Cape teen hospitalized after smoking ‘synthetic marijuana’
Another Cape Coral teen was hospitalized Tuesday night after he reportedly smoked synthetic marijuana and had an adverse reaction.
Police responding to the report of a drug overdoes at 8 p.m. spoke with Patricia Fletcher, the mother of a 17-year-old youth.
Fletcher told police that her son was at his friend’s house and he had just returned home. She stated that she was told to call EMS because the teen had smoked some marijuana and was experiencing bad side effects to the drug.
“He was sitting on the couch, sweating profusely, very pale,” Fletcher said. “He was gasping for breath. He said he needed help.”
“He was very scared,” she said.
Lee County EMS responded, treated the youth, and then transported him to Health Park hospital for further review, a report states.
“They thought that he went into a little bit of a seizure on the way to the hospital,” Fletcher said.
The teen was kept on oxygen and a heart monitor throughout the night.
“He’s feeling good,” she said Wednesday. “He’s very alert.”
Police spoke with the teen’s friend, who stated that they had smoked “Mr. Nice Guy, Herbal Smoke Incense.” The friend said the youth had told him that he had smoked incense before, according to the report. After the two smoked, the teen who later suffered a reaction left the house acting normal.
Synthetic marijuana, a combination of legal herbal mixtures and synthetic chemical compounds, is a growing concern among law enforcement and health care professionals. On Oct. 25, two Cape Coral teens were hospitalized after using the substance, which is legal in Florida but banned in 13 other states.
Synthetic marijuana is marketed for sale as incense in smoke shops, gas stations and convenience stores. Sold under a variety of names including K2, Spice and Mr. Nice Guy, the product is smoked to achieve a “legal high.” This can lead to adverse side effects, from heart palpitations to hallucinations.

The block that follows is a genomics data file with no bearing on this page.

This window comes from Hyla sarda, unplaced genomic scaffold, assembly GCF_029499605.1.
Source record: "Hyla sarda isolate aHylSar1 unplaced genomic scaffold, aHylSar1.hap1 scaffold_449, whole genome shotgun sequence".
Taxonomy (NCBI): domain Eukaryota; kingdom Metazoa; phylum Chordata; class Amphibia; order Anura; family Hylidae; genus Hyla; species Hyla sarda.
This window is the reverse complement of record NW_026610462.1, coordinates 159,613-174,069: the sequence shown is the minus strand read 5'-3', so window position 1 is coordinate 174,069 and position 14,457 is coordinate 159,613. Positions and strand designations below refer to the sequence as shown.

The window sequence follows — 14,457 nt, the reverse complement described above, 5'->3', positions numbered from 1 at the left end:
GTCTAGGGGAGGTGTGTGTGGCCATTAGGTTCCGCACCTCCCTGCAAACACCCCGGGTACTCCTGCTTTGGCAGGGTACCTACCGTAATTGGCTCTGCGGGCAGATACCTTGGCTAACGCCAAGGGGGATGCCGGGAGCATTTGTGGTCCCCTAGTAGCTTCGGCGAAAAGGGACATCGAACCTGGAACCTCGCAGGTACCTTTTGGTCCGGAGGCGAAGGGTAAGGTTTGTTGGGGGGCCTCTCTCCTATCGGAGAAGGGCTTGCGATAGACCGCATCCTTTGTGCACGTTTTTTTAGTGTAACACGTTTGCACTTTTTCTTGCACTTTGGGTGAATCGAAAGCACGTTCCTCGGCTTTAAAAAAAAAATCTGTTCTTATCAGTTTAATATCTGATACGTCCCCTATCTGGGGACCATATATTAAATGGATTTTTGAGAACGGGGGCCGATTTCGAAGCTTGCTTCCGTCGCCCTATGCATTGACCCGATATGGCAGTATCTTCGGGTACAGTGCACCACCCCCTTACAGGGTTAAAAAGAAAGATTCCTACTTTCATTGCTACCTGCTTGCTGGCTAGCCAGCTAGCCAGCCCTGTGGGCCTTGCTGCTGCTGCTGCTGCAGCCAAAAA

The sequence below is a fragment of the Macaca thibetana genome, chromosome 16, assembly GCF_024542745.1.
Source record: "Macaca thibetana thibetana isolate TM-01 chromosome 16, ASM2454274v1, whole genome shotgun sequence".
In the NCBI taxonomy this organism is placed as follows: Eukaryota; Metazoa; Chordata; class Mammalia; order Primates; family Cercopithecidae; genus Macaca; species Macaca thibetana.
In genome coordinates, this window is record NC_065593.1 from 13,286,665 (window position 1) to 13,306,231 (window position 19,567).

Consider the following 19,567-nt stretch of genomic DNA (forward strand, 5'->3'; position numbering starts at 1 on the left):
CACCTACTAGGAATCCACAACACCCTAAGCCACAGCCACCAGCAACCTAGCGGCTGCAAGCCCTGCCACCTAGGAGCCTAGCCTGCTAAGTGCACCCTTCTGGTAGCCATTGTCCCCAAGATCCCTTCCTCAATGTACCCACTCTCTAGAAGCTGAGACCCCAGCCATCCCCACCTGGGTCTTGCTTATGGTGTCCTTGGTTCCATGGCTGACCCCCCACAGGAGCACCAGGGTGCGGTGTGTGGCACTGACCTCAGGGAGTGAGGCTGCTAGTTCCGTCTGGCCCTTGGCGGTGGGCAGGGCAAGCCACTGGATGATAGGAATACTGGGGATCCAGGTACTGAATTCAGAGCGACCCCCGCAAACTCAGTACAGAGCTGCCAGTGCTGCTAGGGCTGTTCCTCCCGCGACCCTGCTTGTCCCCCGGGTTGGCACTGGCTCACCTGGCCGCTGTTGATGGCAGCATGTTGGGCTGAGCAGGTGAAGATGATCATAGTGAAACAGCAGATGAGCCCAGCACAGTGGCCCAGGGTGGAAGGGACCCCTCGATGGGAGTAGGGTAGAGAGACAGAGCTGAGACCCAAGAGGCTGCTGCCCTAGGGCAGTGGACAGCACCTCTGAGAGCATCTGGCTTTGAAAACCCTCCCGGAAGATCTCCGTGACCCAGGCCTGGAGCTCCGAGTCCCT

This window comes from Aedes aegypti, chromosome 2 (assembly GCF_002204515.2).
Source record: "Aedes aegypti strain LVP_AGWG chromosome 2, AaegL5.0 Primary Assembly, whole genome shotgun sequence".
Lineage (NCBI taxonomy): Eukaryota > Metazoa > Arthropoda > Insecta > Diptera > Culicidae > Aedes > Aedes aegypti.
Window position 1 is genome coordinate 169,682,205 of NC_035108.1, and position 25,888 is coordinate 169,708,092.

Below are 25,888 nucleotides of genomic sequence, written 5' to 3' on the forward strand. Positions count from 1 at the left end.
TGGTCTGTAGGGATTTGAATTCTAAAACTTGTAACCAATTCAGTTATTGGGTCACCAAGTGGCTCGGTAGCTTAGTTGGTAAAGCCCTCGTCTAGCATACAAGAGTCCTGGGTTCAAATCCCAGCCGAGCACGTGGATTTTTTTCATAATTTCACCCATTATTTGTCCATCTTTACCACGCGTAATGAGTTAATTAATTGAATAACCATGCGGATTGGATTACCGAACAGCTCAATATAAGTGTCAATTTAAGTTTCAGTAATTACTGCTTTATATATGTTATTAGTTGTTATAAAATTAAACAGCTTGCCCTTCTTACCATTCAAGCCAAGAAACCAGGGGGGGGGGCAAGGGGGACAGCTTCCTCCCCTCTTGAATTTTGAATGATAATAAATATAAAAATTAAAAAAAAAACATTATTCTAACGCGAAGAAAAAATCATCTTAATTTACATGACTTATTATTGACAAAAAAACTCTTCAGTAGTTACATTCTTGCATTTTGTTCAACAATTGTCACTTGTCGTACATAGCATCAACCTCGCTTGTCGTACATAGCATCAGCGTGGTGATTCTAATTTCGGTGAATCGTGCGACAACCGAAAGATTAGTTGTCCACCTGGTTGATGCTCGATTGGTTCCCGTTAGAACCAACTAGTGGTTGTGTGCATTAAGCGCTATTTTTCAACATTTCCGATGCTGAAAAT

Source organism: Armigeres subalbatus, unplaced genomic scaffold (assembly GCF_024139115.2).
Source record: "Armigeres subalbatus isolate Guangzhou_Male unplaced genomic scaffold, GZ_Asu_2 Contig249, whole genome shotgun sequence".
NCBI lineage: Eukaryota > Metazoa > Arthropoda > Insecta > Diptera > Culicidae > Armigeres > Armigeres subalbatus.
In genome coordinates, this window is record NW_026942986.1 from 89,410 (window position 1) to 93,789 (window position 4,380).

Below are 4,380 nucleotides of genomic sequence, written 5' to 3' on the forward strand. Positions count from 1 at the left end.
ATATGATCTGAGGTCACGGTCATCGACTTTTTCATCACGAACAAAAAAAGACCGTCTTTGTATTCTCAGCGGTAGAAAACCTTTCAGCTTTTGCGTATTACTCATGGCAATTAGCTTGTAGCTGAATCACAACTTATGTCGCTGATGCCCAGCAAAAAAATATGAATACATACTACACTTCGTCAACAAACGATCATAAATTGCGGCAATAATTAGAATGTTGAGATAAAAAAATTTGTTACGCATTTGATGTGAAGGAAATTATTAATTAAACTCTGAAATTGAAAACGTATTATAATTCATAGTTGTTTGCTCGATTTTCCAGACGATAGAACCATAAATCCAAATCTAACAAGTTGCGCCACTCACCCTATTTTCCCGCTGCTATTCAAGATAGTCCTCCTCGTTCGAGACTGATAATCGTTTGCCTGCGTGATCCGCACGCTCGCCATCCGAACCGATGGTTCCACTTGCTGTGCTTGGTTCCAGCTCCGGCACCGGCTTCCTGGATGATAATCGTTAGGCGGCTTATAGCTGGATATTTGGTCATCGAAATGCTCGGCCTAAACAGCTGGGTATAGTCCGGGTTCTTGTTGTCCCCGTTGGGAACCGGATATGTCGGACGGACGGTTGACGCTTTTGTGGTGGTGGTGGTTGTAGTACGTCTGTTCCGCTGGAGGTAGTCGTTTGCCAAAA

Fletcher said her son stated that he will never use the substance again.
“I sure hope he doesn’t,” she said, adding he takes several prescribedmedications. “I told him that if he does, he will die. I hope he realizes that now.”
Because synthetic marijuana is marketed and sold as incense, there is typically no an age restriction on buying it. Only some product packages state that the substance is not for human consumption.
“This isn’t even pot. They don’t even know what this stuff is made of,” Fletcher said. “They need to make it so these kids can’t go in the stores and buy this stuff. Somebody’s going to end up dying from this.”
In December, local law enforcement members intend to make a presentation to the Florida Legislature on synthetic marijuana. The five-county area will be represented as well as southern Sarasota. The group will push for legislation banning the substance in the state of Florida.